Big Boy by Ruthie Knox

I’m always up for good contemporary romance and I get excited whenever a friend highly recommends something that falls under that genre. So it’s no surprise that when Angie does a bibliocrack review, I sit up and listen. And I end up getting a copy of the book in question right after I finish reading what she has to say about it. I can’t help it, I’m a sucker for good romance. I was looking forward to reading Big Boy by Ruthie Knox, especially since I found both the cover and premise intriguing.

recommended by Angie

Stamp created by fellow YAcker Laura

Here’s the summary from Goodreads:

Big BoyWhen Mandy joins an online dating service, she keeps her expectations low. All she wants is a distraction from the drudgery of single parenthood and full-time work. But the invitation she receives from a handsome man who won’t share his real name promises an adventure — and a chance to pretend she’s someone else for a few hours.

She doesn’t want romance to complicate her life, but Mandy’s monthly role-playing dates with her stranger on a train — each to a different time period—become the erotic escape she desperately needs. And a soul connection she never expected.

Yet when she tries to draw her lover out of the shadows, Mandy has a fight on her hands… to convince him there’s a place for their fantasy love in the light of day.

Big Boy was my first introduction to Ruthie Knox’s writing. I liked it so much that I immediately picked up her other novels right after finishing this one. I’ve read all of her books and I have to say that Big Boy is still the one I like best. I found myself surprised at the emotional depth present in such a short piece of work. I cared for Mandy right away. She felt like a realistic character with genuine problems. Although I haven’t had a similar experience to what she’s going through, I understood how difficult it is to adjust her life when motherhood is suddenly thrust upon her. She doesn’t even have time to grieve for her sister, she had to get her act together to take care of her baby nephew while balancing her workload. No wonder she feels the need to take a break and unwind, which she does on her monthly dates with a guy who won’t even reveal his real name.

“His weirdness was what appealed to me. I felt so unfocused so much of the time in those days – like I wasn’t myself anymore, but I wasn’t a new person either. I was a blob with feet.

This guy knew something I didn’t. He knew how to change identities nimbly, with a gleam in his eyes that said I’m having more fun that you are.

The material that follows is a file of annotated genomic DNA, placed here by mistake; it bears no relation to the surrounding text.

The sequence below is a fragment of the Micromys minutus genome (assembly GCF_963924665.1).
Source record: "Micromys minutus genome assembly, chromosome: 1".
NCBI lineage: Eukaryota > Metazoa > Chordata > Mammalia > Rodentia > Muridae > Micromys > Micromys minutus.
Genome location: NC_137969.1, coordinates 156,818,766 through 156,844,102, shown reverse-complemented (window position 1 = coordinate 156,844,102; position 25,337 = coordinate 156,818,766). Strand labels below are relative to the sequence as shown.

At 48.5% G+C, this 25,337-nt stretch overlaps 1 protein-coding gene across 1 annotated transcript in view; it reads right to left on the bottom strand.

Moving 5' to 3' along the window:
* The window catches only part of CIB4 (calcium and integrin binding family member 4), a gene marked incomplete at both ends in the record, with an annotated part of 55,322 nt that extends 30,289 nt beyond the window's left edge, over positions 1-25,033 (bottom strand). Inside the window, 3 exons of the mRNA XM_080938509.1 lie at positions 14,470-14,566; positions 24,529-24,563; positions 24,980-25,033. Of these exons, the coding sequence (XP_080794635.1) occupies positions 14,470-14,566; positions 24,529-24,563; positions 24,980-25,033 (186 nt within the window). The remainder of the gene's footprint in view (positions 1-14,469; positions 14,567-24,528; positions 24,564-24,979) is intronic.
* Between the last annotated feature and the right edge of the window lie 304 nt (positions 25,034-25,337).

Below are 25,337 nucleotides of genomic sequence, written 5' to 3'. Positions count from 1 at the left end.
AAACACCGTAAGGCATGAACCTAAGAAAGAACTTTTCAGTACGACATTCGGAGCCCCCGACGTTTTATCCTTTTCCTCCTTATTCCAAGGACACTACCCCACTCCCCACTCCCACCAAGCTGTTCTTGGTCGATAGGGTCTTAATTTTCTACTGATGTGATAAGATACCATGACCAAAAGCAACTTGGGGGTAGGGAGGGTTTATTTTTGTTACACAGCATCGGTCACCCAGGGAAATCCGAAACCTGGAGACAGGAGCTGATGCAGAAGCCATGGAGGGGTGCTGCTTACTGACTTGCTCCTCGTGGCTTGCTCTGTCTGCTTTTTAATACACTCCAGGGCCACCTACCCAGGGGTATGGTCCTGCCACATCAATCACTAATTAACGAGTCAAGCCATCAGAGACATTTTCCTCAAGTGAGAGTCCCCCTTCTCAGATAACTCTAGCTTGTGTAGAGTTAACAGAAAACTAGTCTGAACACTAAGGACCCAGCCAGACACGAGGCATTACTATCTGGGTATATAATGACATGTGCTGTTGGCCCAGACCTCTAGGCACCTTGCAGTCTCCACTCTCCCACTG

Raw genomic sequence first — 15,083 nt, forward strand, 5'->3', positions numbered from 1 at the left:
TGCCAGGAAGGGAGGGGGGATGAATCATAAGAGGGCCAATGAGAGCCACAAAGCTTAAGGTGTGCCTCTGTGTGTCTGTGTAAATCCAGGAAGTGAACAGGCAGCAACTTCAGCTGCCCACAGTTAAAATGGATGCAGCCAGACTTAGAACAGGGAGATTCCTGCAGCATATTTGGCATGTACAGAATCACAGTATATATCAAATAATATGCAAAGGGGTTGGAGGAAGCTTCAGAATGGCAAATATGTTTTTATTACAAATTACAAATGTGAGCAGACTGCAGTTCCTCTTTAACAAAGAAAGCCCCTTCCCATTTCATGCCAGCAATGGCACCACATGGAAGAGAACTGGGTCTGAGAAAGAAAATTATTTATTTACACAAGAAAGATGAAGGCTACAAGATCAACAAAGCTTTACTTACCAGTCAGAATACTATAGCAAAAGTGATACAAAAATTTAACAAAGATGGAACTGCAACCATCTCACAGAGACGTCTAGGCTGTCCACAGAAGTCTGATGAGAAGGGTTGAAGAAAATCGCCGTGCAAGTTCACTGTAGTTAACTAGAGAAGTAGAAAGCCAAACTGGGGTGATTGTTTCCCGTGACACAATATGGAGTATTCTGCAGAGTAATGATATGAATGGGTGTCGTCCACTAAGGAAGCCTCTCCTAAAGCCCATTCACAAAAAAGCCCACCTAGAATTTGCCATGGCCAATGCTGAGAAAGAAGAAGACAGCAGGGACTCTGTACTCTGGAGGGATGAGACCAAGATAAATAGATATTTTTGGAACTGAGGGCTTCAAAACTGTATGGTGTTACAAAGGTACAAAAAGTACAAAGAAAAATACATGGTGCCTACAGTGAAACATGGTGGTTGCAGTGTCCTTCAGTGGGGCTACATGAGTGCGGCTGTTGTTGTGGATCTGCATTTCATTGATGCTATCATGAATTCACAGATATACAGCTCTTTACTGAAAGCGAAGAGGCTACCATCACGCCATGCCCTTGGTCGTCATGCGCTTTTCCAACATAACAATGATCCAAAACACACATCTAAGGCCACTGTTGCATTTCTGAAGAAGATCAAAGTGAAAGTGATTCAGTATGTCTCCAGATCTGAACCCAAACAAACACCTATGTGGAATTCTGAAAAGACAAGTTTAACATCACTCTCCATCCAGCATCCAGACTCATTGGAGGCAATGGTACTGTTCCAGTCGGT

I loved how unusual their dates are. They meet in one of the trains in the train museum and they have to act as characters in a certain time period. Let’s say 1957 – both of them would show up dressed in historically accurate attire (and being history nerds, they take pains to do this) and come up with a back-story for their character for the duration of that date. The background they come up with doesn’t matter just as long as they stay in character. Doesn’t that sound so interesting? It definitely kept me reading. At the same time, it made me wonder how things will work out between them when they’re being less than truthful with each other. Well, you just have to read Big Boy to find out. I really liked the setting of their dates as well, such a creative venue for their role-playing. It made me realize that even though I used the MRT everyday, I don’t really know much about historical trains. If there was a train museum anywhere near where I am now, I’d go and check it out. I’m now a Ruthie Knox fan and will always be willing to read anything that she publishes, I’m keeping my fingers crossed I’d get to review them as well. Big Boy is definitely a title that any contemporary romance fan should check out.

Other reviews:
Angieville
Bitching, Books and Baking
The Allure of Books

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11 thoughts on “Big Boy by Ruthie Knox

  1. I agree with you on the train station. And the costumes. A unique idea for sure. Now that I’ve read more by Ruthie Knox, this isn’t my favorite but I enjoyed it, especially the parts about Mandy and how difficult motherhood is.

    • I could feel how much you loved this one based on your review, Angie. Which was why I grabbed a copy right after seeing your recommendation. Have you read Making It Last? I requested it on NetGalley. I remember you said How to Misbehave is your second favorite Ruthie Knox.

      • I did finish Making It Last the other night, and I have to hand it to Ruthie again for just another incredibly well-done novella. I don’t know how she channels into my emotions so well, but she does and it’s such a pleasure.

      • I started Making It Last yesterday and I’ll probably finish it tonight. I think it’s great that she went back to Amber and Tony’s story several years after they first met. It reminds me a bit of Laura Florand’s Turning Up the Heat because both novellas are about how difficult it is to make marriages work even though the love is still there.

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